Mr Chew Xian Zhe, 26, is very interested in all things related to marine life. From 2012 to 2015, he studied for a Bachelor of Science, majoring in Marine Biology and Aquaculture Science and Technology at James Cook University (JCU) in Townsville, Australia.
The marine biology major touches on the biology of marine animals as well as challenges that marine and coastal ecosystems are facing. The aquaculture major imparts scientific and practical skills in areas such as farm husbandry and the breeding of plants and animals.
JCU Singapore offers the Bachelor of Business and Environmental Science (majoring in Aquaculture) that would put graduates on the same path as Mr Chew. This multi-disciplinary programme provides students with knowledge and training in the application of business and environmental principles, with particular attention to aquaculture.
With his passion ignited, Mr Chew signed up and is in the midst of a 12-month, full-time Graduate Diploma of Research Methods (Tropical Environments and Societies) at the Singapore campus of JCU. He reveals how he got to this point:
How did you become interested in fish aquaculture and marine biology?
When I was seven, I had my first goldfish aquarium. Once, my goldfish fell ill and all I wanted to do was to determine the reasons behind it. This sparked my interest in the fields of aquaculture, marine biology and fish health.
I pursued my studies at JCU for my undergraduate and postgraduate education as it is renowned for its aquaculture and marine biology research. I believe that aquaculture is a sunrise industry and there will be plenty of career prospects in the near future.
Can you recount anecdotes that contributed to your learning while studying for this graduate diploma?
I travelled to Townsville in Australia and trained for two weeks under leading fish parasite experts. This course was conducted in the Marine Parasitology Laboratory at JCU by Dr Kate Hutson, a fish parasitologist.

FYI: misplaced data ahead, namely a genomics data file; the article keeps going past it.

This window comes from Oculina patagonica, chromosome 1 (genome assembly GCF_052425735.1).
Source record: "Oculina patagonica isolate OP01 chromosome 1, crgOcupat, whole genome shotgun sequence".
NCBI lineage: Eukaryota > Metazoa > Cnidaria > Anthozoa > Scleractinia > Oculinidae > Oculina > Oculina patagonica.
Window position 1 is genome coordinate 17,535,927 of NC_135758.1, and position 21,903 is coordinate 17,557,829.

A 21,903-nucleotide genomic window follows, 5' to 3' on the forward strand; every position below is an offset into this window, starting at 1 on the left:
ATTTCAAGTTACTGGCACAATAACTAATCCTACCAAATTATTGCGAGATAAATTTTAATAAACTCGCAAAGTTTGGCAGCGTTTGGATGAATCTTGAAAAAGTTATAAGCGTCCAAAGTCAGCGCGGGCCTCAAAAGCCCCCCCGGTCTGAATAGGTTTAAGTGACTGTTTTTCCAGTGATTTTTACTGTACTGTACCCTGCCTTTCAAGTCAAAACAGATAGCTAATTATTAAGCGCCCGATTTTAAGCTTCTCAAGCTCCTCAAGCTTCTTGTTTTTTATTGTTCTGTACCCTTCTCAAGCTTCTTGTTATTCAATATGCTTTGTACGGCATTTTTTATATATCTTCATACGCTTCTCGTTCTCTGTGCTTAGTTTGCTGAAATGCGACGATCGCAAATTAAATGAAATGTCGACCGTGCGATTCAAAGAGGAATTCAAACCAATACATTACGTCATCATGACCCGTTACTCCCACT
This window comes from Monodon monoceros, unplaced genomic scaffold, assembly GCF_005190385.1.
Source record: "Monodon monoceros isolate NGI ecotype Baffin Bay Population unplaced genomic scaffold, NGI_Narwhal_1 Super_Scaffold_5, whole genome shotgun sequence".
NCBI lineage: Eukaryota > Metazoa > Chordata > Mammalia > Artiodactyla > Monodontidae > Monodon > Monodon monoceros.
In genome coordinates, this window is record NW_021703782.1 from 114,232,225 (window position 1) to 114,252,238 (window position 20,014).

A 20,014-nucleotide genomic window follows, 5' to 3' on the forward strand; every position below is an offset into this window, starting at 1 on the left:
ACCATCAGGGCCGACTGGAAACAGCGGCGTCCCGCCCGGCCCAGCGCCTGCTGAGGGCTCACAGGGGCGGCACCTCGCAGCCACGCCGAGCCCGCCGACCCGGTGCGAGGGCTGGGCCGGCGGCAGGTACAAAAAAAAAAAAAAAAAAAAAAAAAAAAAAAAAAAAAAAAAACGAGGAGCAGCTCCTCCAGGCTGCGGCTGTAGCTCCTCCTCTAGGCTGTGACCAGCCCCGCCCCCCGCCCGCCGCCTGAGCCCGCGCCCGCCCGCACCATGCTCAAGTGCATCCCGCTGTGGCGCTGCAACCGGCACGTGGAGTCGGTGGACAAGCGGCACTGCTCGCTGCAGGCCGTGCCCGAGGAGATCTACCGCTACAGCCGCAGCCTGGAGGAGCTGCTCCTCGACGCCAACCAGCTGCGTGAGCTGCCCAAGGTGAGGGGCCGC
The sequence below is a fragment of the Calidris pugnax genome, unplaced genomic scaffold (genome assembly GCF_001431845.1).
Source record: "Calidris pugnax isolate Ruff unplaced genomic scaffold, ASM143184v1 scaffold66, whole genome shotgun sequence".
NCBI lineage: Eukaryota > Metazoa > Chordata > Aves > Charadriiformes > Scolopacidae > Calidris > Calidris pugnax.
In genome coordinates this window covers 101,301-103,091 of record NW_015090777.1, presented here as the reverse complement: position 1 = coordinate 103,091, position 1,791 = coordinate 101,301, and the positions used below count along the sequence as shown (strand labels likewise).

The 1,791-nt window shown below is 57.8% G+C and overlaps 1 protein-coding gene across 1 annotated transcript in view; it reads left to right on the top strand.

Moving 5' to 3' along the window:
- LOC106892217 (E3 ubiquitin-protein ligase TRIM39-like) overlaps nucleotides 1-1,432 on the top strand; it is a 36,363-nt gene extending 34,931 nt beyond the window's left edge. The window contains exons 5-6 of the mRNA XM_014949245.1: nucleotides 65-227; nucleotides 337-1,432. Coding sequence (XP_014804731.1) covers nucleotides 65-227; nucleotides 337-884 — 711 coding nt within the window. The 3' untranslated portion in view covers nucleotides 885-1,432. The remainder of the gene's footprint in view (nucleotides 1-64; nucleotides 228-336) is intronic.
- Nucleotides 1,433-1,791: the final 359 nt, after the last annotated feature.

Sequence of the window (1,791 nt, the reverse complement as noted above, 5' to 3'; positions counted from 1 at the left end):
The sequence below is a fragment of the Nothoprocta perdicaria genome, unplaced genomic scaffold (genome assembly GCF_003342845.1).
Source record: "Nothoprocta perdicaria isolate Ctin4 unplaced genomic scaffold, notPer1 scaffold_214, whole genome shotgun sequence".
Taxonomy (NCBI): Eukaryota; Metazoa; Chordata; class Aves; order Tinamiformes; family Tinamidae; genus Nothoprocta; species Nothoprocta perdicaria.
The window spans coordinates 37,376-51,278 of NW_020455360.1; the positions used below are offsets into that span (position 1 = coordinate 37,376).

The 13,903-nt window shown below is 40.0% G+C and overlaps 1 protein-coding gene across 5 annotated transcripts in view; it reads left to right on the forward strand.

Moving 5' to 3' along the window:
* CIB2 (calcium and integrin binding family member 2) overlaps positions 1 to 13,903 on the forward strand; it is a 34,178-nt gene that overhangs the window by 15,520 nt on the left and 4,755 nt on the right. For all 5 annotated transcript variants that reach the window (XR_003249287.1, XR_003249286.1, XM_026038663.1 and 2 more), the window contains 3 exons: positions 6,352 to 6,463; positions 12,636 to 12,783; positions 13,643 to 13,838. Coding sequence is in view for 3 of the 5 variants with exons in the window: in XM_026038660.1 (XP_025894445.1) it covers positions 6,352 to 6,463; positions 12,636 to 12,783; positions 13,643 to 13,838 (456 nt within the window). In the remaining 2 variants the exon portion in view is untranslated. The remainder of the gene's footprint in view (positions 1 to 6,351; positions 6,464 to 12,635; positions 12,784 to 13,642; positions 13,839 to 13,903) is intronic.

There, I learnt how to effectively collect internal and external fish parasites, and how to identify them. I applied skills learnt there to my research project in Singapore for my graduate diploma.
Also, throughout this course, I get to interact with top aquaculture industry players and learn about farming practices and fish husbandry methods. More importantly, I found out about the concerns and challenges they were facing. I am inspired to pursue a PhD research topic in future that will benefit the aquaculture industry.
How would this diploma help in your future plan to pursue a PhD?
The course is designed as a bridging programme to expand my research questions on a larger-scale during my PhD. It is preparing and equipping me with the relevant skills and knowledge to embark on my PhD.
This graduate diploma is unique, flexible and exciting. It allows you to design your own research topic — not restricted to aquaculture or fish parasites — with help from your supervisor. It is exciting as you can research things that you are passionate about and the results are rewarding.
Describe a typical day.
I am currently doing an internship at a diagnostic laboratory for fish and crustacean diseases.
My typical day includes dissecting fish, looking for parasites through a microscope checking on fish health and performing laboratory tests to check for diseases. I am also given the opportunity to work at an aquaculture breeding and research facility where I take part in their husbandry and broodstock management practices.